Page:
1. Get involved in emergency medicine early: Try to find ways to get involved during medical school, such as volunteering at an emergency department or shadowing an emergency medicine physician. This will give you a better understanding of the field and help you determine if it is a good fit for you.
  2. Seek out opportunities to develop clinical skills: Emergency medicine is a highly clinical field, and you will need to be comfortable managing patients with a wide range of medical conditions. Participating in clinical rotations and other hands-on learning experiences can help you build your clinical skills and prepare you for a career in emergency medicine.
  3. Network with emergency medicine professionals: Building relationships with emergency medicine physicians and other healthcare professionals can help you learn about different career paths in the field and gain valuable insight into the daily challenges and rewards of working in emergency medicine.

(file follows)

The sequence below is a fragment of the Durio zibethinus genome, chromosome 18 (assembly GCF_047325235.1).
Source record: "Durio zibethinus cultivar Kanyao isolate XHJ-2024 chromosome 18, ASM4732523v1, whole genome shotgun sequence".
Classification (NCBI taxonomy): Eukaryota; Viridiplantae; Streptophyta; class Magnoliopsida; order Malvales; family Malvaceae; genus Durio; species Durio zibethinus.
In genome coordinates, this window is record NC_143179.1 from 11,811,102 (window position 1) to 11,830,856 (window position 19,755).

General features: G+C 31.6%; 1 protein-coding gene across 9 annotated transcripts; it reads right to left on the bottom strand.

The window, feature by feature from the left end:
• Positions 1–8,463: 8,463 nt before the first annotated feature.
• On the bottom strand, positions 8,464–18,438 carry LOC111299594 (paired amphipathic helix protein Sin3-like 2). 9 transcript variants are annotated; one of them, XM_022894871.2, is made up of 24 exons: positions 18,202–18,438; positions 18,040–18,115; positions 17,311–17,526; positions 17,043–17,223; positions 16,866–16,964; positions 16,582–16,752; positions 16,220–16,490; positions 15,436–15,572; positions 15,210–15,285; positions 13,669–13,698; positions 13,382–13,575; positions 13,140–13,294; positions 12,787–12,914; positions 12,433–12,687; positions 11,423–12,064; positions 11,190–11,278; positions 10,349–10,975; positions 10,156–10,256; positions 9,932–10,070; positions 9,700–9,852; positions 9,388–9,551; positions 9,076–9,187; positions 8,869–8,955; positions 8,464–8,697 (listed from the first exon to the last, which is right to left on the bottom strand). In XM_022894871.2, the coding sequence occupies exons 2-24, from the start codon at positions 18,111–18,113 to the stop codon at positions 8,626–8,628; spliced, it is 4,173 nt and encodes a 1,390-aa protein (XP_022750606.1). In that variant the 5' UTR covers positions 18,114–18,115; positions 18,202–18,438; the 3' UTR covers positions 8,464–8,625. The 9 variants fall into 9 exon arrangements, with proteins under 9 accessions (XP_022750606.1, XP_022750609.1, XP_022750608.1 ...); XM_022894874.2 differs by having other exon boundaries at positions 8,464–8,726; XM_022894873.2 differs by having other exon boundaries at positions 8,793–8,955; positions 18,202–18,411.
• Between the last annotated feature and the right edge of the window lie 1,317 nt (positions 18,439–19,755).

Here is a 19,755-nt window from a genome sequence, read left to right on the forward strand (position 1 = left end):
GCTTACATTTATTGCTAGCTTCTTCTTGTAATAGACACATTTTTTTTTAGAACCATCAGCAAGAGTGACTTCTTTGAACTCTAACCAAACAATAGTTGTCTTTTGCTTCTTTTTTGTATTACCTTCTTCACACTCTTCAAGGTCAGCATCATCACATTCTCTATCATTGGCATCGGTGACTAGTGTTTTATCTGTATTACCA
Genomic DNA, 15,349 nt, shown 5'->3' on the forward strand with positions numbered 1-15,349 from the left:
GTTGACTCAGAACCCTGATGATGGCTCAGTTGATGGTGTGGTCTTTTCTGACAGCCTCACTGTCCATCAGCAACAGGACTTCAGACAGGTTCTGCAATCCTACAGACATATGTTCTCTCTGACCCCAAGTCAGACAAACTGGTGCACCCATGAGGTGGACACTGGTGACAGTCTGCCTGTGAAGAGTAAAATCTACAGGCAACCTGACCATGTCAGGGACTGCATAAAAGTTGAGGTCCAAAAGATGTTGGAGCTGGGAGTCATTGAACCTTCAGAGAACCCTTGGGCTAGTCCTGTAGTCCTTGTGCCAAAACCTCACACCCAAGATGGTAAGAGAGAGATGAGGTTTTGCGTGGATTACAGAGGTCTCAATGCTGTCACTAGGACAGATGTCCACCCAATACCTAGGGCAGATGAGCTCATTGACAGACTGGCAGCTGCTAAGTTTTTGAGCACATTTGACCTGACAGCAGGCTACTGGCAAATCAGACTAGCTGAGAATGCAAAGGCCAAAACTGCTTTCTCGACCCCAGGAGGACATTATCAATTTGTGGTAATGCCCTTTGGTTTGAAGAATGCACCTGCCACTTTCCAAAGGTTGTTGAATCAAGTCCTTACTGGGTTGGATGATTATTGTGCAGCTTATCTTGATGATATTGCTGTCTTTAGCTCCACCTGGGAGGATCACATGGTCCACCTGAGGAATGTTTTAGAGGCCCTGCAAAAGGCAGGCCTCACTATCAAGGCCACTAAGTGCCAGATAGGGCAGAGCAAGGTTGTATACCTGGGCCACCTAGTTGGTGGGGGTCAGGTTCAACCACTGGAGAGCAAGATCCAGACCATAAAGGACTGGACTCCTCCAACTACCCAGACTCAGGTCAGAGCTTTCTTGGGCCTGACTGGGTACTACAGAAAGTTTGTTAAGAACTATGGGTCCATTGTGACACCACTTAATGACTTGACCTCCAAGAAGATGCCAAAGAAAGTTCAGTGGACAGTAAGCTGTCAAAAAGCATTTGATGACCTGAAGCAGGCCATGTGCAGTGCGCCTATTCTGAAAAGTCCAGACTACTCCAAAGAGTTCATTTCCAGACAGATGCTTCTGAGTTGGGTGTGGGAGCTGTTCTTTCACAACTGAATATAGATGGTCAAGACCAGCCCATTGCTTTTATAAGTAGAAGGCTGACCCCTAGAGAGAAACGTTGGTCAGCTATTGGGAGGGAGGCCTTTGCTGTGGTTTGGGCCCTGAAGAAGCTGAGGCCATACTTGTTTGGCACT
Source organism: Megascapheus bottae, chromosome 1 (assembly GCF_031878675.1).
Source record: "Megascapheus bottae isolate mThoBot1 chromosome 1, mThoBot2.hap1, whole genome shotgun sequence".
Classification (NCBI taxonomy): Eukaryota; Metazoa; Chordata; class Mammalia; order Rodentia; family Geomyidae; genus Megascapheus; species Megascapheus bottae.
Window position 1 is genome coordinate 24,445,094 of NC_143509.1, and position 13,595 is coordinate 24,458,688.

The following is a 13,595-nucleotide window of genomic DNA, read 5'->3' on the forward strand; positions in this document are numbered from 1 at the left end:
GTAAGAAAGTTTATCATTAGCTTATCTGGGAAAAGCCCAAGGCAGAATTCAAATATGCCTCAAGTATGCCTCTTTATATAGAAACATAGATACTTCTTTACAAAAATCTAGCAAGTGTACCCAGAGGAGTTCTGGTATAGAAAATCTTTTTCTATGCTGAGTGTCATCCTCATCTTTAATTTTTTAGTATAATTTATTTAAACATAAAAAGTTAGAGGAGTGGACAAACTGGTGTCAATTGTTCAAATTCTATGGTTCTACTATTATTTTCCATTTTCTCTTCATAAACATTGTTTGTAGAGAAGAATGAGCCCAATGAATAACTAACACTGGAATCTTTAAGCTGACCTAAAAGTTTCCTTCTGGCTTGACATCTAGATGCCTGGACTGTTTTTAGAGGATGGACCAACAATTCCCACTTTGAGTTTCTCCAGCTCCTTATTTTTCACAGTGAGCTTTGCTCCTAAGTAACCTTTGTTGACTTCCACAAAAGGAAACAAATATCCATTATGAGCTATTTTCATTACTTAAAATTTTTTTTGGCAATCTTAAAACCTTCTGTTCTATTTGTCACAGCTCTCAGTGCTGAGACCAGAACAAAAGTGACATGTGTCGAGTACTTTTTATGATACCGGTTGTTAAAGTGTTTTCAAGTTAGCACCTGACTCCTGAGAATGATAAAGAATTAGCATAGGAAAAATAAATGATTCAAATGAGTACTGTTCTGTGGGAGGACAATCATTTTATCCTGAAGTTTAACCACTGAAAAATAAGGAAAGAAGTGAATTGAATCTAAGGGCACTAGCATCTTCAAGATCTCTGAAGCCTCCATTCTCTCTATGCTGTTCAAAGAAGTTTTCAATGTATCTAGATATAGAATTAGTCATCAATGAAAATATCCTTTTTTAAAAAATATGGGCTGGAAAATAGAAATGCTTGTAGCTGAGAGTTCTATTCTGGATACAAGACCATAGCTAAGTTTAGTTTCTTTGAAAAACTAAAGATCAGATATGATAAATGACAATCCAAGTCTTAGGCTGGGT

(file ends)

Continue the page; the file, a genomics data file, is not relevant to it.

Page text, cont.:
4. Stay up-to-date on the latest developments: Emergency medicine is a rapidly evolving field, and it is important to stay informed about the latest developments in patient care and medical technology. Attending conferences and workshops, reading professional journals, and participating in online communities can help you stay current.
  5. Consider a residency program: Many emergency medicine physicians complete a residency program in the field, which provides in-depth training and hands-on experience in emergency medicine. Consider applying to a residency program if you are serious about pursuing a career in emergency medicine.
  6. Focus on developing your interpersonal skills: Effective communication and interpersonal skills are essential for success in emergency medicine, as you will be working with patients, families, and other healthcare professionals in high-pressure situations. Make an effort to develop your interpersonal skills, and seek feedback from others on how you can improve.
  7. Stay passionate: Emergency medicine can be challenging, but it can also be incredibly rewarding. Make sure to stay passionate about your chosen field and continue to seek out opportunities for growth and learning.

Emergency medicine is a challenging but rewarding field that requires a strong foundation in clinical skills, a commitment to staying current with the latest developments, and excellent interpersonal skills. If you are passionate about helping patients in high-pressure situations and are willing to work hard to develop your skills, a career in emergency medicine may be a great fit for you.

Further Reading